Gareth R. Jones, PhD, Director, Canadian Centre for Activity and Aging, London, ON.
Jessalynn A.B. Frederick, BHK Honors Co-op, University of Windsor, Windsor, ON.
Canadian Centre for Activity and Aging is affiliated with St. Joseph's Health Care, London and the University of Western Ontario, London, ON.
"Homeboundness" is defined as never or almost never leaving one's home except for emergencies, not going beyond one's door without assistance, or going out of one's home less than once a month, and it is estimated to affect as much as 50% of the population who are 85+ years old.1 The older homebound adult is more likely to live alone, have mobility limitations, experience incontinence problems, and be considered at high risk for falling and fear of falling, as well as more likely to receive home support services.2 Frail seniors living at home are particularly difficult to reach and are at high risk for loss of functional independence and for institutionalization.3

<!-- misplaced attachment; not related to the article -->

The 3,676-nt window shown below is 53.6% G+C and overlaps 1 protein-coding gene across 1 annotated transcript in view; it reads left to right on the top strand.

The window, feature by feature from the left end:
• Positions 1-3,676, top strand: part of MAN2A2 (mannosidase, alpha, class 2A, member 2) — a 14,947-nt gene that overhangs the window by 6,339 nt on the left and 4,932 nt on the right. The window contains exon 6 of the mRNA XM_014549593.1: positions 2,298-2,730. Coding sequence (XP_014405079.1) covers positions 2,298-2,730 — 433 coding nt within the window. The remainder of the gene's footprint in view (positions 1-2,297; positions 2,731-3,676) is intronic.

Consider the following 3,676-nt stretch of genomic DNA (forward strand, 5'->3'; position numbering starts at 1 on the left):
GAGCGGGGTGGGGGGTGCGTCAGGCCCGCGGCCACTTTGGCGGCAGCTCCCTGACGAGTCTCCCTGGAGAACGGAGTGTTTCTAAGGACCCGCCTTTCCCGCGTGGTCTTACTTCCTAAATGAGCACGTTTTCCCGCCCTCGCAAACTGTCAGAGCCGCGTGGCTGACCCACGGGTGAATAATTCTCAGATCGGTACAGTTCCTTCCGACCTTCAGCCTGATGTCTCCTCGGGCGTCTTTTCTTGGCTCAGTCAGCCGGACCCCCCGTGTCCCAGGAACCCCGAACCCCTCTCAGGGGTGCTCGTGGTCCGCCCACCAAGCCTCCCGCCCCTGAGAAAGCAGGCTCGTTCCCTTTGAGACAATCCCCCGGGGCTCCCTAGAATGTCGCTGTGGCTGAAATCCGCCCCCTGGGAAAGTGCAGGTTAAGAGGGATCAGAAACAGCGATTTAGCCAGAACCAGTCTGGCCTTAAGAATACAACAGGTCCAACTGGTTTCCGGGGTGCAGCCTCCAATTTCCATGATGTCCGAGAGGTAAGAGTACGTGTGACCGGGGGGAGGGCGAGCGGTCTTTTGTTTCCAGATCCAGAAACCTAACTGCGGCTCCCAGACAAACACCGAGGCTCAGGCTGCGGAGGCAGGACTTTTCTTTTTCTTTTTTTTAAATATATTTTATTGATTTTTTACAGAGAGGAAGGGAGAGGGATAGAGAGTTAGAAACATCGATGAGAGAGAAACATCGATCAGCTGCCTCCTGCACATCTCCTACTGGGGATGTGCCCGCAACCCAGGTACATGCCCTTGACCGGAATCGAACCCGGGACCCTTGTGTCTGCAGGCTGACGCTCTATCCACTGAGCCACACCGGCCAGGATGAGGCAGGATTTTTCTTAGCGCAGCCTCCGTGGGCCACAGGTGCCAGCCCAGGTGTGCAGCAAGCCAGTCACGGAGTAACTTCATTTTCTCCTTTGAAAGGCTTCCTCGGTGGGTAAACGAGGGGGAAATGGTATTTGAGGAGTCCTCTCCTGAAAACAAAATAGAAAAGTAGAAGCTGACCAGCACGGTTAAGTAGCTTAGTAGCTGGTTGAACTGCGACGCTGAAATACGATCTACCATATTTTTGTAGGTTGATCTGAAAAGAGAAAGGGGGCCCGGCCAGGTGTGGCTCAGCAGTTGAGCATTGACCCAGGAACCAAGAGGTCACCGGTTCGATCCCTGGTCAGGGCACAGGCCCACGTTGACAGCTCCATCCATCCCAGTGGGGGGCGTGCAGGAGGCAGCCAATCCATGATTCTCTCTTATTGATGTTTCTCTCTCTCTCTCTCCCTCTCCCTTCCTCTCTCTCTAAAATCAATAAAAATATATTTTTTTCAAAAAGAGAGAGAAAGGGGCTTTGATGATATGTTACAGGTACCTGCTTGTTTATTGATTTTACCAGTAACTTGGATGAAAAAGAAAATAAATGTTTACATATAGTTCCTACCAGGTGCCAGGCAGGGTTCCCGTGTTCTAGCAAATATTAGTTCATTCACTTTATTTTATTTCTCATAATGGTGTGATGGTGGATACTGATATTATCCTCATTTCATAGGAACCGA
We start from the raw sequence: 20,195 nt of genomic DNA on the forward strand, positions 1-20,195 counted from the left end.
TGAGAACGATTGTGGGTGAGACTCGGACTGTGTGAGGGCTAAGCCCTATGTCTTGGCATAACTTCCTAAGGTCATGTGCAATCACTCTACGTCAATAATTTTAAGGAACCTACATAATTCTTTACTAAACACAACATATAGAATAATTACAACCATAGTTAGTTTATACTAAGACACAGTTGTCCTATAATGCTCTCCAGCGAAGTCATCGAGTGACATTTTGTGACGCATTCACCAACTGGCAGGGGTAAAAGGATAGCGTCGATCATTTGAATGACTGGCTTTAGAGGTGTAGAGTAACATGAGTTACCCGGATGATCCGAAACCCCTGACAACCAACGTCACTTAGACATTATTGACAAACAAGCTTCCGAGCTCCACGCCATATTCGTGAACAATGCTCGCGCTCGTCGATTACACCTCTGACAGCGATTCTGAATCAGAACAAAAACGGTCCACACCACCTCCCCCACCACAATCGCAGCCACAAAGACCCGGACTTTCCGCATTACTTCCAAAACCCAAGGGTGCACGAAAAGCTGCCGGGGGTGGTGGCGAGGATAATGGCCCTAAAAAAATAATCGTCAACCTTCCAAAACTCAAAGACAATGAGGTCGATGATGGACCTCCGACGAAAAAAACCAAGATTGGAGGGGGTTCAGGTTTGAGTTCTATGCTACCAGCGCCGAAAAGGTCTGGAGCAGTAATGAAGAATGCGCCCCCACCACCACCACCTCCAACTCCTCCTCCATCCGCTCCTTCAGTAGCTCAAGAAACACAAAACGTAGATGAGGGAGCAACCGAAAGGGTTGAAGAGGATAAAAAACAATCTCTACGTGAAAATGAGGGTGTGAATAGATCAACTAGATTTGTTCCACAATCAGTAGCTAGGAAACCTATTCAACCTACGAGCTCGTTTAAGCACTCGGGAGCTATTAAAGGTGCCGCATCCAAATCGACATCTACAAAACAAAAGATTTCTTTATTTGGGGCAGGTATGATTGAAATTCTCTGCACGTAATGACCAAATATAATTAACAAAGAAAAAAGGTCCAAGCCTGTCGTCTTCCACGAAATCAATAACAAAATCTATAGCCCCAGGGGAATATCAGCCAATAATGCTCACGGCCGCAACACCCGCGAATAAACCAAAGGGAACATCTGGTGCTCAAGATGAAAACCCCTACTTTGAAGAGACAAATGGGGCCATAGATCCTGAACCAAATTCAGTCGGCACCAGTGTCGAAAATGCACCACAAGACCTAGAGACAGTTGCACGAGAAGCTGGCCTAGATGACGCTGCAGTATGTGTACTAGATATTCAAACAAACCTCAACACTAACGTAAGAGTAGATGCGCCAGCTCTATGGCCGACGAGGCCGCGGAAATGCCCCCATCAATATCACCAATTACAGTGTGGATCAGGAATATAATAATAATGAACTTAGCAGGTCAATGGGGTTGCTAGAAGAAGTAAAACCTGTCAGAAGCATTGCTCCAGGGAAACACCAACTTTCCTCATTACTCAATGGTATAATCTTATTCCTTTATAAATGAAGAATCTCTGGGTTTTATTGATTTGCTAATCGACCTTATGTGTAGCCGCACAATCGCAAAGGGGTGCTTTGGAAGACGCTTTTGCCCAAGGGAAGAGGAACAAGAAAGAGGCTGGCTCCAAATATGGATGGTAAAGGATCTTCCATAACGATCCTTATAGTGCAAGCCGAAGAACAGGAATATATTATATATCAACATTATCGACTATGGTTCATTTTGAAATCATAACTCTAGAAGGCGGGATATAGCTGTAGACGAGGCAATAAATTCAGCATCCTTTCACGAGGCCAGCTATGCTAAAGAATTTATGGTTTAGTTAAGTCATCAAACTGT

Home exercise is an effective means to prevent falls, to maintain functional independence and to promote rehabilitation following injury or illness.4 However, for an older adult faced with mobility challenges and/or other medical problems, attending a traditional community-based exercise program may not be a suitable option.